The Smart Way to Create Passwords

Ask 10 different people how they manage their passwords and you’re likely to get 10 different answers. It seems we all have our own opinions when it comes to what makes a good password, and our own system when it comes to keeping track of them.

But there’s an alarming reality that we’re all faced with when it comes to passwords. The computers used to crack passwords today are faster, cheaper, and more efficient than ever before. Countless breaches now pepper the news, and everyone from tech CEOs to celebrities to average netizens like you and me are fair game for opportunistic hackers.

And given that most of us are now using the web for all aspects of our daily lives, both at work and at home, there’s more at stake because so much more of our private information is being used in our online activities.

So the humble password now has a very big job to do. There may be more than one way to create and manage passwords, but there are certainly smarter ways to create and manage better passwords. While your homebrew password system may have worked until now, times have changed and your approach to passwords should, too.

So what makes a good password?

There are three things that matter when it comes to passwords:

  • Uniqueness: The password should be different than every other password.
  • Complexity: The password should have a mix of characters (uppercase, lowercase, symbols, and numbers) and avoid words straight out of the dictionary.
  • Length: The password should be as long as possible, and no shorter than 14 characters.

A password that combines all of those characteristics is likely very strong. But length of the password is arguably the most important indicator of its strength. The longer the password is, the harder it becomes to crack (or brute-force attack, which simply means it takes longer for a computer to correctly guess it).

If you know a password needs to be unique, complex, and long, the most efficient way to create one is to use passphrases. Passphrases are a smart way to meet all of the requirements for strong passwords, but with a lot less effort – not to mention they’re easier to remember.

To create a passphrase, you simply string together a bunch of words into a phrase that makes sense to you. For example: “theyellowrosessmellgoodinsummer”. To add some complexity, we’ll just swap some characters and add a few new ones: “the3Yellowrosessmell=goodins()mmer”. That’s very random, plenty long, and definitely unique.

Why every password should be unique

Passphrases are much easier to create and remember, but many of us use over two dozen websites and apps on a regular basis. That means we’d need at least two dozen different passphrases, one for each website or app.

Why do they have to be unique? Because every time there’s a big breach, like LinkedIn, millions of usernames and passwords are posted to the Internet or sold on the black market. Suddenly, those passwords are no longer safe to use. It’s very easy for attackers to use those usernames and password combinations on other websites, to see if they find any matches.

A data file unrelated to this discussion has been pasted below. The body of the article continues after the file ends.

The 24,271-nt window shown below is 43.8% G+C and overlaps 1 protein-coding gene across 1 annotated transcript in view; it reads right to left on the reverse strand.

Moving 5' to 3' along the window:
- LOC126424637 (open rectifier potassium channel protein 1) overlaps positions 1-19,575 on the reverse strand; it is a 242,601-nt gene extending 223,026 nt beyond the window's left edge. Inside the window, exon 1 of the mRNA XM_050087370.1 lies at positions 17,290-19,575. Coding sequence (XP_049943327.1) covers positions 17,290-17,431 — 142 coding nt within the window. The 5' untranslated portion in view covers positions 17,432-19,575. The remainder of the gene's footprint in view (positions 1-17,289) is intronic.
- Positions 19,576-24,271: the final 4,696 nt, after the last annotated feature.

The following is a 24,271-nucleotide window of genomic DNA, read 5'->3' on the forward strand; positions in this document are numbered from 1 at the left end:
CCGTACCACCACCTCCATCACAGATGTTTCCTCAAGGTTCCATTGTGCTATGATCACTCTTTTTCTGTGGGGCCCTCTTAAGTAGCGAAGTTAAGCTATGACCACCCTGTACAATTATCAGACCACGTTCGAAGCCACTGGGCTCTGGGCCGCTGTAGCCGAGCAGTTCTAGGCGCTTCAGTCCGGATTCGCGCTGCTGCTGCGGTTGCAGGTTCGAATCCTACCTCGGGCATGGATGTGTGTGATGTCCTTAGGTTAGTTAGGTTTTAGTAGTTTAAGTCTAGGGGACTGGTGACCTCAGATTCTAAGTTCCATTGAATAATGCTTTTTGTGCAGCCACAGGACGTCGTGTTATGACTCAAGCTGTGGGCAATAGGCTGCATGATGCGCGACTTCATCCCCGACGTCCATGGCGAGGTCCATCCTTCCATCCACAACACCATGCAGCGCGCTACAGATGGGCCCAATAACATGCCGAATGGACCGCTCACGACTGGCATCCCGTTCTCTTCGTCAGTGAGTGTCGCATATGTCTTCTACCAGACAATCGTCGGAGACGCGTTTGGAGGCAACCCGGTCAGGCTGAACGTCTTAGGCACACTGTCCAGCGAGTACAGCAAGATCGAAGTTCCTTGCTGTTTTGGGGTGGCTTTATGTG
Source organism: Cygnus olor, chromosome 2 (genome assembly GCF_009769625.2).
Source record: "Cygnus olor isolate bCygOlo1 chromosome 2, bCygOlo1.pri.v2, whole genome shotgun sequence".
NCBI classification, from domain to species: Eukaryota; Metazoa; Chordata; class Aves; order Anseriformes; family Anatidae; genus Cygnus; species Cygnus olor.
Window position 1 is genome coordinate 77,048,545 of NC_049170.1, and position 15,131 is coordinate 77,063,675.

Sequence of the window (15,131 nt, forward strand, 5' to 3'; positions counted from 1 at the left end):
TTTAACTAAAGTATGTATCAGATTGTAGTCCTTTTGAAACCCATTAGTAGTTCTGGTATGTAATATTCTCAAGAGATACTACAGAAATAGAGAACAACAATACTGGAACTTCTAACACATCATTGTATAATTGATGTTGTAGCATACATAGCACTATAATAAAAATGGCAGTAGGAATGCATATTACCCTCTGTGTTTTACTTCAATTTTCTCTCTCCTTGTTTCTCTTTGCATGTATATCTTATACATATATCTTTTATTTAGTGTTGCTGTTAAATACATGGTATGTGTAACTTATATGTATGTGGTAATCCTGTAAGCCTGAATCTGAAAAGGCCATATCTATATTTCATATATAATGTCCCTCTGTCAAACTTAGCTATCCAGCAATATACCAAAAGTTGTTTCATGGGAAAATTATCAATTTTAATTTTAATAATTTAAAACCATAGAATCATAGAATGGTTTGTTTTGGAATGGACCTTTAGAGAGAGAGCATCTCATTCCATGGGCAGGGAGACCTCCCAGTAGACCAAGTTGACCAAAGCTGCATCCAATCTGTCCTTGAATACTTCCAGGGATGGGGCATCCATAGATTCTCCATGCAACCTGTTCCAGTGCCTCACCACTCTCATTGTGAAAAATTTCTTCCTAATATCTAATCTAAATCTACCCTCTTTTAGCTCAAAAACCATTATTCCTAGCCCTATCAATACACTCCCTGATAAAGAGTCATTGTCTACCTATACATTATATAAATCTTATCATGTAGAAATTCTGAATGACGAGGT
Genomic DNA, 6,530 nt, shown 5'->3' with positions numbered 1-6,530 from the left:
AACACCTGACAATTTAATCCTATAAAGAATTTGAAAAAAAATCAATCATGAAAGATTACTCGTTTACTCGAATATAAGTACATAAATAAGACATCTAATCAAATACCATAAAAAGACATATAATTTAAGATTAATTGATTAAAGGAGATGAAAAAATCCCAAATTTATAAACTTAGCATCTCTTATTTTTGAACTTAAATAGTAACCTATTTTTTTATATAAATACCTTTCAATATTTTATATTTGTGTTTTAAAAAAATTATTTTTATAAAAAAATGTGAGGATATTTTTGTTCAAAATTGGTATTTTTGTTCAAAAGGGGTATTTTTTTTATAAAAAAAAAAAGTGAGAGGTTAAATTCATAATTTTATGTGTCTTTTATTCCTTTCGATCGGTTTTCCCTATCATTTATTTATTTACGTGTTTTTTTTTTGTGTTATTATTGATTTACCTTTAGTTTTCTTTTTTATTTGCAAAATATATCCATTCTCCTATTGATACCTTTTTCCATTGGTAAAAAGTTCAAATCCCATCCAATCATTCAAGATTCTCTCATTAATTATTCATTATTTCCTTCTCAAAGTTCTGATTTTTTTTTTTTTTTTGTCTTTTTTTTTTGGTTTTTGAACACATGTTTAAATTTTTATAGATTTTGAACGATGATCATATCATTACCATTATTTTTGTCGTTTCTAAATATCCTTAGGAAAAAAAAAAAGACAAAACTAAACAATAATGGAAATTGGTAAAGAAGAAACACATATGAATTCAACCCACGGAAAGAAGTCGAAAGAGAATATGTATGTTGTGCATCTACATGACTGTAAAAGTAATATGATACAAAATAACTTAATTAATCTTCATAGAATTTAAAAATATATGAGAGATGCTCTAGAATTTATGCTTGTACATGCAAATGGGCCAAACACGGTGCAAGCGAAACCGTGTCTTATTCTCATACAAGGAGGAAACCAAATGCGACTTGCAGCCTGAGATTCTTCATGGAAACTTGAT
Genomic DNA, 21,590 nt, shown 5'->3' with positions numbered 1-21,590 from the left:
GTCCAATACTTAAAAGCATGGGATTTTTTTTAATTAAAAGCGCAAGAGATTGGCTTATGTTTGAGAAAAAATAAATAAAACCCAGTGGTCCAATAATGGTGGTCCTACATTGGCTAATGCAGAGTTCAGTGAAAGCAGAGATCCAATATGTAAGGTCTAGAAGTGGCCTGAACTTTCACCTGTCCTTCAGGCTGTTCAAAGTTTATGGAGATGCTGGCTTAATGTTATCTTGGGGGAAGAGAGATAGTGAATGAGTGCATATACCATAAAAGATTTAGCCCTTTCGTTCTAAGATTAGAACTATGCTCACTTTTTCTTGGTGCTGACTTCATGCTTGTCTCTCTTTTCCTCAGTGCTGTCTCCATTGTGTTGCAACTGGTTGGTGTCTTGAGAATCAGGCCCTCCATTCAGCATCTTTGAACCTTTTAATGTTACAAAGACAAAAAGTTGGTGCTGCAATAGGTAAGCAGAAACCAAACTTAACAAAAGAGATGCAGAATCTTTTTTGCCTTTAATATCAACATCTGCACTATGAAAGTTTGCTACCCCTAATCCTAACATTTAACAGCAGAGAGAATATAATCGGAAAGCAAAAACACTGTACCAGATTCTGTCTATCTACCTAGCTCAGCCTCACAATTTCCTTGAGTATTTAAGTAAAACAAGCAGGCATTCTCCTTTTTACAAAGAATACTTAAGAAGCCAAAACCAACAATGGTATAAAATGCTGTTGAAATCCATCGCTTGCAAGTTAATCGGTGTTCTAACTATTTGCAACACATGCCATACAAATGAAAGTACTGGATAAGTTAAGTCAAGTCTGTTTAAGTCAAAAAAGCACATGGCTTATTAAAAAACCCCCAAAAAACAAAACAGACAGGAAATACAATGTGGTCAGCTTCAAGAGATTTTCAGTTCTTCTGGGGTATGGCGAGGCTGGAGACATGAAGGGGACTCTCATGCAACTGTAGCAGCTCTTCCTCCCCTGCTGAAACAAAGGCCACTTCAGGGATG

Having a different password on each website ensures that even if one website has a security issue, that password can’t be used to compromise any other accounts. Because once an attacker finds another combination, they keep going until they get access to money, or can send out spam from your account, or find clever ways to trick you into giving up even more information.

So we know we need a different password for every website. And we know that creating passphrases is the best way to create a strong password. But when you have over 20 websites and you have to remember a different passphrase for every website, many of which have different password requirements, the situation quickly becomes overwhelming and aggravating.

The complete password solution

That’s where a password manager comes in. Imagine reducing all of the work of creating and typing passwords into a few clicks. You’ll save a lot of time and improve your security by upgrading your password system to using a password manager like LastPass.

With a built-in password generator, LastPass can create new passwords on-demand as you sign up for new services – or helps you go back and update old passwords to new ones that are better. Plus, a password manager like LastPass solves the problem of having a long, unique, complex password at every website. Because it stores those passwords for you and remembers them for next time, you don’t have to fret that you’ll forget yet another password.

Most importantly, you only have one password to remember, your master password to LastPass. You can use the trick of creating a good passphrase as your master password, and then don’t have to worry about remembering or managing the rest because LastPass can do all of that for you.

Just like you’ve upgraded your money management from visiting the bank to online banking, now’s the time to upgrade your password management system, too. Not only will you actually be able to follow the best security advice when it comes to passwords, you’ll save yourself a lot of time and hassle, too.

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One Comment

  • Warren Hudson says:

    Hmm. Thanks for this tutorial. Especially I appreciated the passphrase idea.

    You suggest 14 characters minimum length. I checked my LP password generator tool and it was set to 12 characters. I may have made that setting & I’m not sure if 14 is the default.

    It is intuitive that the more complicated a password is, the more secure it will be but could the tool follow this tutorial and incorporate the suggestions with wording such as “14 characters minimum recommended”